LOUISVILLE, Ky. (WAVE) - Children suffering from leukemia in Louisville will soon have access to an innovative treatment known as CAR-T (chimeric antigen receptor T cells) therapy.
CAR-T therapy works by collecting and genetically reprogramming a patient's immune cells before they are reinfused into the patient, according to Norton Children's Hospital. The cells pinpoint then destroy acute lymphoblastic leukemia (ALL) cells that may have resisted traditional chemotherapy.
“We are creating the necessary environment at Norton Children’s Hospital to provide this treatment to our patients safely and effectively,” Dr. William T. Tse, M.D., Ph.D., director of the Norton Children’s Cancer Institute Pediatric Blood and Marrow Transplant Program, said.
Dr. Tse explained that the treatment could be available as soon as this fall.
The treatment may cause some serious side effects including high fever to a drop in blood pressure, respiratory issues and brain damage, according to Norton's website. Norton said they are working hard to make sure staff learn the " fine points of CAR-T therapy and developing new clinical guidelines in the management of its complications."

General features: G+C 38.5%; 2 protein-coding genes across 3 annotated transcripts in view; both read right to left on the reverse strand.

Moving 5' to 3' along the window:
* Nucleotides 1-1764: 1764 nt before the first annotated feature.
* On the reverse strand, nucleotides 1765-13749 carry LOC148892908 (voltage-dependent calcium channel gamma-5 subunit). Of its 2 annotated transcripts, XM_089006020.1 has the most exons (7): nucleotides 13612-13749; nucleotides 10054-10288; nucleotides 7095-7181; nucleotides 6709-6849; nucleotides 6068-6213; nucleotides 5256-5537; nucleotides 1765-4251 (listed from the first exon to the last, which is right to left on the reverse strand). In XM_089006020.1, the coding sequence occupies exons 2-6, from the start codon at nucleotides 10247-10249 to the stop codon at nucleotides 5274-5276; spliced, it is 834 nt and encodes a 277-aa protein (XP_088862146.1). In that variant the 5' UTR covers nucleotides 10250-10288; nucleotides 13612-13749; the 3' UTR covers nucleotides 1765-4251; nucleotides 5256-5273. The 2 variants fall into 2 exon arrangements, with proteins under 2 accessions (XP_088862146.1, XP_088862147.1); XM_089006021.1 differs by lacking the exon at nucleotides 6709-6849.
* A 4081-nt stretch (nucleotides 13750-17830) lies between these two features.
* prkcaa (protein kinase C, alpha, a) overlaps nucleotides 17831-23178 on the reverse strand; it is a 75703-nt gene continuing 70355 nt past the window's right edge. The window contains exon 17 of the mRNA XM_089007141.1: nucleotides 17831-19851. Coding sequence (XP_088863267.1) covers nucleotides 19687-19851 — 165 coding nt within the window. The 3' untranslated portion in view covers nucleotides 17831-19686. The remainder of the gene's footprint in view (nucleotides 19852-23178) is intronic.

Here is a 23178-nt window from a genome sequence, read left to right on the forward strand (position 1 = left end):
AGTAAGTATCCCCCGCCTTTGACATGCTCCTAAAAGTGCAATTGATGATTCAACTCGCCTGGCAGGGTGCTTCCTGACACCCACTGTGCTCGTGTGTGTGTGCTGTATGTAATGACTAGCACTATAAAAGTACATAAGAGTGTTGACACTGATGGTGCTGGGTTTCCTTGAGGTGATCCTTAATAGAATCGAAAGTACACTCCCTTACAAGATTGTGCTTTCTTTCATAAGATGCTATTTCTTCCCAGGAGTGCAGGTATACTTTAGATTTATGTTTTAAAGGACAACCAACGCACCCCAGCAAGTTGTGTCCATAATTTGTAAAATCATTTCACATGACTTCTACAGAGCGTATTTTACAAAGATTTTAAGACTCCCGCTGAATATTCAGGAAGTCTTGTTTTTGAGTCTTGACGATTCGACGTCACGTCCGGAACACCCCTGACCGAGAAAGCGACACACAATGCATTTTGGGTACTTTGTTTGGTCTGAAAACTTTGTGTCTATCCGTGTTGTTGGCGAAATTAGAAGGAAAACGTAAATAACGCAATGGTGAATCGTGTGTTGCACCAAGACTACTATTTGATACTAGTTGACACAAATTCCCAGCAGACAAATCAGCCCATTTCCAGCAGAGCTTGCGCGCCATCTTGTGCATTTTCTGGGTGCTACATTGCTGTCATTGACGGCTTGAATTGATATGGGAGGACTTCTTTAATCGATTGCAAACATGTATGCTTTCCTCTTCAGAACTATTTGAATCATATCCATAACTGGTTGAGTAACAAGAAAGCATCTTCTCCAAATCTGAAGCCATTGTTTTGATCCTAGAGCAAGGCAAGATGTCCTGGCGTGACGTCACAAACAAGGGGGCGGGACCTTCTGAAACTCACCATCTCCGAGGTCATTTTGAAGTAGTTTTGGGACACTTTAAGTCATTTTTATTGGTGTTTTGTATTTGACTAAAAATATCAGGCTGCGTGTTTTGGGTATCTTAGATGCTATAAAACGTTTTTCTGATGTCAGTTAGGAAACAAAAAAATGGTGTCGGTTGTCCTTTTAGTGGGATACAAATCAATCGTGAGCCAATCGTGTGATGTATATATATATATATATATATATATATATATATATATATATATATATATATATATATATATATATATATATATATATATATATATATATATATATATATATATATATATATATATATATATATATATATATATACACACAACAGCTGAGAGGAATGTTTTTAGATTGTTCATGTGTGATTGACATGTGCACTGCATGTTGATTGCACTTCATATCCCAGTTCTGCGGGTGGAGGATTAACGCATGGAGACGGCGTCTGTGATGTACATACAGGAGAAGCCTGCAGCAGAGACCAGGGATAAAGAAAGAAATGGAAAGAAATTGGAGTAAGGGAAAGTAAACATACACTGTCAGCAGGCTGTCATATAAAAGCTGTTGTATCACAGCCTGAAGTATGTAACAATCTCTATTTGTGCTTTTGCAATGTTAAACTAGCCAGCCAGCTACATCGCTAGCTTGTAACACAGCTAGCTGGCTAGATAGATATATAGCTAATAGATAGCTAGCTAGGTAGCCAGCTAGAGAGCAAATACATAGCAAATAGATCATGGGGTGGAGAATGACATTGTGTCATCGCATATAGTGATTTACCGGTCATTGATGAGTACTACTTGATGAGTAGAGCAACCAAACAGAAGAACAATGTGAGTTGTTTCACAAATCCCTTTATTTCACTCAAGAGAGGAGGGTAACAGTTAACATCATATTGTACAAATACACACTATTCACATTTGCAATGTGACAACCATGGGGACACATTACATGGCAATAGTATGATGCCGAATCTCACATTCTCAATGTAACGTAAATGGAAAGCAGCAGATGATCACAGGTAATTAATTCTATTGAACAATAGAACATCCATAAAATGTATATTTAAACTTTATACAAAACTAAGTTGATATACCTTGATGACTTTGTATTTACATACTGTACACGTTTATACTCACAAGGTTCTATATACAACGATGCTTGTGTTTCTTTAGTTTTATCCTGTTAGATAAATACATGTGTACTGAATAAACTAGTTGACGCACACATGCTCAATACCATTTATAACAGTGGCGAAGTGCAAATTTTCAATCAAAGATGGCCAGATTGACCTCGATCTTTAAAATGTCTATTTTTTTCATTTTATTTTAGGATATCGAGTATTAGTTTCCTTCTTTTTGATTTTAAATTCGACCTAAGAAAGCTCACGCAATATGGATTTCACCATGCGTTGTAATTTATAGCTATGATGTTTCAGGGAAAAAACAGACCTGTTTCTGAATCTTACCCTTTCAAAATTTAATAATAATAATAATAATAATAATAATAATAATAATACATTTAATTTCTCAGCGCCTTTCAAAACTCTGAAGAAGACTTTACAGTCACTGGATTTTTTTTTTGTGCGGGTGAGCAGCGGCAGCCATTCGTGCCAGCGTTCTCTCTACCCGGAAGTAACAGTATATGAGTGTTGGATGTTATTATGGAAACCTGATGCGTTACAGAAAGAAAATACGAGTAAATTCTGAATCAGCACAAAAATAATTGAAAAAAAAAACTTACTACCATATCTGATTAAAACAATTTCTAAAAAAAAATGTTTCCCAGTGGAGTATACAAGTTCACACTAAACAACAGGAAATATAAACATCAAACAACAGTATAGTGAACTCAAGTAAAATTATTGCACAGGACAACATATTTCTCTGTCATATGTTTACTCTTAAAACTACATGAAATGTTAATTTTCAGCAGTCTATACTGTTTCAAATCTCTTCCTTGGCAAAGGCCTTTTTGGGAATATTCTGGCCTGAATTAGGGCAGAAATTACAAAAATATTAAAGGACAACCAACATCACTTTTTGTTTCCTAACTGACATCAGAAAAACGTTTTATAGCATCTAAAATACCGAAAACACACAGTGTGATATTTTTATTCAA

“It is like a magic bullet, a homing device to allow the T cells to find and kill the leukemia cells,” Dr. Tse said.
Only a few hospitals in the country offer this treatment which was first approved by the U.S. Food and Drug Administration approval in 2017 for patients under age 25.